Shakespeare must be considered seriously, not only as a dramatist, but as a major thinker on law, religion and government. His play King Henry V is a sustained and powerful meditation on the interrelationships of all three. In dramatizing Henry's invasion and conquest of France, Shakespeare raises the question of the ends of the polity and the nature of right rulership.
Understanding Shakespeare’s intentions depends on our view of the play's central, charismatic but elusive character, King Henry. Many audiences and critics have fallen under Henry’s spell, conceiving of him as a ‘mirror for Christian kings,’ exemplary for both piety and valor. And it seems that Shakespeare was aware of the depictions of an idealized Christian ruler found in an extensive body of literature, including the influential writings of Erasmus. Other viewers and critics, however, have seen Shakespeare's Henry as a Machiavellian Prince, who instrumentalizes religion, manipulates law, and practices cruelty and deception when the necessities of war and statecraft require them. Both visions of Henry are incomplete: Henry is too Christian to be a Machiavellian but too Machiavellian to be a model Christian king.
A third approach to understanding Shakespeare's Henry is to view him through the prism of Augustine's City of God. But although that approach yields some insights, it too is finally unpersuasive. Augustine simply does not treat of a monarch like Henry: a Christian, not a pagan, but not Christian as a ruler.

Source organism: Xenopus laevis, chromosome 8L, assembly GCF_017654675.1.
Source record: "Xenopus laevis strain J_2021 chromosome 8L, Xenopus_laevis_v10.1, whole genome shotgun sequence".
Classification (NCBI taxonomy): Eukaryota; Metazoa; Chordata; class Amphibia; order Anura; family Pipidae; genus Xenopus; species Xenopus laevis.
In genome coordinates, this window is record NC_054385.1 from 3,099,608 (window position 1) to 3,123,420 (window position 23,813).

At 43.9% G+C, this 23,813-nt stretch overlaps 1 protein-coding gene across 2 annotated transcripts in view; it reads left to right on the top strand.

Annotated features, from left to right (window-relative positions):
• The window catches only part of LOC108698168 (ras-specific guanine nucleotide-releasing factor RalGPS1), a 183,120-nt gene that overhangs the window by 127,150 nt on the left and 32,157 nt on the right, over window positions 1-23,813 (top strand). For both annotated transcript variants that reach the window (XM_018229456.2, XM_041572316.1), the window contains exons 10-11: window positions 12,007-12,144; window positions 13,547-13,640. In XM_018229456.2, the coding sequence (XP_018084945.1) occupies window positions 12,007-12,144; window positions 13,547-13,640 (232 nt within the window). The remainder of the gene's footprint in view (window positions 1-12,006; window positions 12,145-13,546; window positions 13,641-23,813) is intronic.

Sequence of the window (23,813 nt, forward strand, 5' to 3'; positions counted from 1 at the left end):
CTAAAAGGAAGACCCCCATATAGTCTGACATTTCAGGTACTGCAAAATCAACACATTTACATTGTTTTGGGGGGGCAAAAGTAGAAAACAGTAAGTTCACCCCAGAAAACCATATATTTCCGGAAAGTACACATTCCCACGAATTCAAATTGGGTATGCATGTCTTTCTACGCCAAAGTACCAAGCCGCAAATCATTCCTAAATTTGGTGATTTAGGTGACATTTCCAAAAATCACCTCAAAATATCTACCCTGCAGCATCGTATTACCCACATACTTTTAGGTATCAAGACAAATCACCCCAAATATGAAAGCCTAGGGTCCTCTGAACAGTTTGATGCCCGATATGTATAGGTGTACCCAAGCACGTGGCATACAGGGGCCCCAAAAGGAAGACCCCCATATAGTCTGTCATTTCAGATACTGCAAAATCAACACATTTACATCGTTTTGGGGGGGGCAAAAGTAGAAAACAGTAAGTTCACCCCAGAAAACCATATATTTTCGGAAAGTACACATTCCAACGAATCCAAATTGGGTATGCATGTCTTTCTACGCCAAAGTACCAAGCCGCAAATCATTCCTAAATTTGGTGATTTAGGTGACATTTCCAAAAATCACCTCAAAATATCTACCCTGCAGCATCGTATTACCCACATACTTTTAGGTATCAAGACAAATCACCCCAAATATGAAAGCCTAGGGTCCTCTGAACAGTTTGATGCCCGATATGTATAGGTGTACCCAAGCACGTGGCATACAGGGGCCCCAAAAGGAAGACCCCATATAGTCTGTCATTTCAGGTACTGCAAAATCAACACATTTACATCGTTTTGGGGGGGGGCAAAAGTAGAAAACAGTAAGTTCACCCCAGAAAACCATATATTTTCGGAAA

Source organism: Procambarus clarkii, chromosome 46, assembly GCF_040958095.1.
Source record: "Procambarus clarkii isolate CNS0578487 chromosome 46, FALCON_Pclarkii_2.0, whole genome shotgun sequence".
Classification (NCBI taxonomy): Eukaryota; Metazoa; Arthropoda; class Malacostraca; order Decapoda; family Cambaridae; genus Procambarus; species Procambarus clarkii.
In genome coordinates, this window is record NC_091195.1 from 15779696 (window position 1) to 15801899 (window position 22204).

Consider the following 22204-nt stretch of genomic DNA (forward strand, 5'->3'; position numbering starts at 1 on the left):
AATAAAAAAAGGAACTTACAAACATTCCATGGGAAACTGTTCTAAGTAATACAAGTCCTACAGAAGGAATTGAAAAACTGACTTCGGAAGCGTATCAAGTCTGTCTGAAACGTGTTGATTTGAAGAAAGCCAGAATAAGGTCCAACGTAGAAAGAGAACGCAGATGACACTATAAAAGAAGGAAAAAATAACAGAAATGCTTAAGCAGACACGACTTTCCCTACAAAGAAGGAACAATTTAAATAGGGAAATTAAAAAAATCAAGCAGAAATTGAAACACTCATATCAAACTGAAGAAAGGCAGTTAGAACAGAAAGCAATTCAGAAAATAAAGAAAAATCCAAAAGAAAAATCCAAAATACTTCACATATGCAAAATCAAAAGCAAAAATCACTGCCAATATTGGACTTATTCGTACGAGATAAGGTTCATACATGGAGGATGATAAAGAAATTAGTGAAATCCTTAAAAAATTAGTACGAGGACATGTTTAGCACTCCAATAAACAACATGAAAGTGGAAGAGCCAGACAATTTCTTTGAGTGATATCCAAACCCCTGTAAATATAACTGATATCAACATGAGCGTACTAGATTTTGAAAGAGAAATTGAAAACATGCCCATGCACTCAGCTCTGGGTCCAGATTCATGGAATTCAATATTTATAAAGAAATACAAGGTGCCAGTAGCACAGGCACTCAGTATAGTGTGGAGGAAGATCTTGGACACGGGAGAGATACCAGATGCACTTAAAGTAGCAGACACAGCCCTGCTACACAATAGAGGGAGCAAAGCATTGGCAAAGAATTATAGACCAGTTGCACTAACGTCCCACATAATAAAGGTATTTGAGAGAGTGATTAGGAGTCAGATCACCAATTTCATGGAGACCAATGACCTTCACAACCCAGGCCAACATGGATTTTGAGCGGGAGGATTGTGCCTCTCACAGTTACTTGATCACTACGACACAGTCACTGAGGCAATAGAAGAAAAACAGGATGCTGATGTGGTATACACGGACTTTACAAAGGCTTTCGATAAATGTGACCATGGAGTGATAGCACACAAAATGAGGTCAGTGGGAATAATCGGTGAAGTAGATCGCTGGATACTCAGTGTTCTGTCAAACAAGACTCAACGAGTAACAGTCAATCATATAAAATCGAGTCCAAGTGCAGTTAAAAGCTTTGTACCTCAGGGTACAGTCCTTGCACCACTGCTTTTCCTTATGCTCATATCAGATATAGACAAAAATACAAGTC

Shakespeare's Henry is enigmatic: neither an Erasmian model, nor a Machiavellian one, nor an Augustinian one, fits him well. Shakespeare seems to see more deeply into the nature of rulership than any of his three great predecessors. Like Erasmus but unlike Machiavelli, he fully realizes the horror and uselessness of war, and appreciates the damage that war inflicts even on a victorious State. Like Erasmus but unlike Augustine, he doubts that war is ordinarily just, and he believes that the ruler who sends soldiers into battle is responsible for the damnation of those who die in the sins they commit while fighting. But unlike Erasmus and like Machiavelli, Shakespeare seems to think that the decision for war does not depend solely on the personal qualities of the ruler, but is dictated by the existence of the State. The question Shakespeare does not resolve, however, is whether Machiavelli is right in thinking that after Christianity, a return to the pagan conception of princely virtue is necessary and possible.